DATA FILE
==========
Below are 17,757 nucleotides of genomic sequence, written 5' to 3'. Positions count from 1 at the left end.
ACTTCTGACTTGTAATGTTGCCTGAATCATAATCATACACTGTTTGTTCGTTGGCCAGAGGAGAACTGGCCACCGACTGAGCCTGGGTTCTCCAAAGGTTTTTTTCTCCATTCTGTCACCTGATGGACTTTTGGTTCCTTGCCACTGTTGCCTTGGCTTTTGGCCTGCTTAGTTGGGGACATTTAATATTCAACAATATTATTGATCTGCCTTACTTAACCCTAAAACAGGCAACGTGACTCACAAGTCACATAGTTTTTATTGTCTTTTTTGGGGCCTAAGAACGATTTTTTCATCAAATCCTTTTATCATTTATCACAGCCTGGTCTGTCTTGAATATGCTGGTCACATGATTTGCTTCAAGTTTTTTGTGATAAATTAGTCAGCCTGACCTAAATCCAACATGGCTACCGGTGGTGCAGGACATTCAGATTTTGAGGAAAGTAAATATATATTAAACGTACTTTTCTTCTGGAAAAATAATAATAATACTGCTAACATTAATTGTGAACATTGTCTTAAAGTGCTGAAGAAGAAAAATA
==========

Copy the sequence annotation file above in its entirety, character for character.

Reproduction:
Below are 17,757 nucleotides of genomic sequence, written 5' to 3'. Positions count from 1 at the left end.
ACTTCTGACTTGTAATGTTGCCTGAATCATAATCATACACTGTTTGTTCGTTGGCCAGAGGAGAACTGGCCACCGACTGAGCCTGGGTTCTCCAAAGGTTTTTTTCTCCATTCTGTCACCTGATGGACTTTTGGTTCCTTGCCACTGTTGCCTTGGCTTTTGGCCTGCTTAGTTGGGGACATTTAATATTCAACAATATTATTGATCTGCCTTACTTAACCCTAAAACAGGCAACGTGACTCACAAGTCACATAGTTTTTATTGTCTTTTTTGGGGCCTAAGAACGATTTTTTCATCAAATCCTTTTATCATTTATCACAGCCTGGTCTGTCTTGAATATGCTGGTCACATGATTTGCTTCAAGTTTTTTGTGATAAATTAGTCAGCCTGACCTAAATCCAACATGGCTACCGGTGGTGCAGGACATTCAGATTTTGAGGAAAGTAAATATATATTAAACGTACTTTTCTTCTGGAAAAATAATAATAATACTGCTAACATTAATTGTGAACATTGTCTTAAAGTGCTGAAGAAGAAAAATA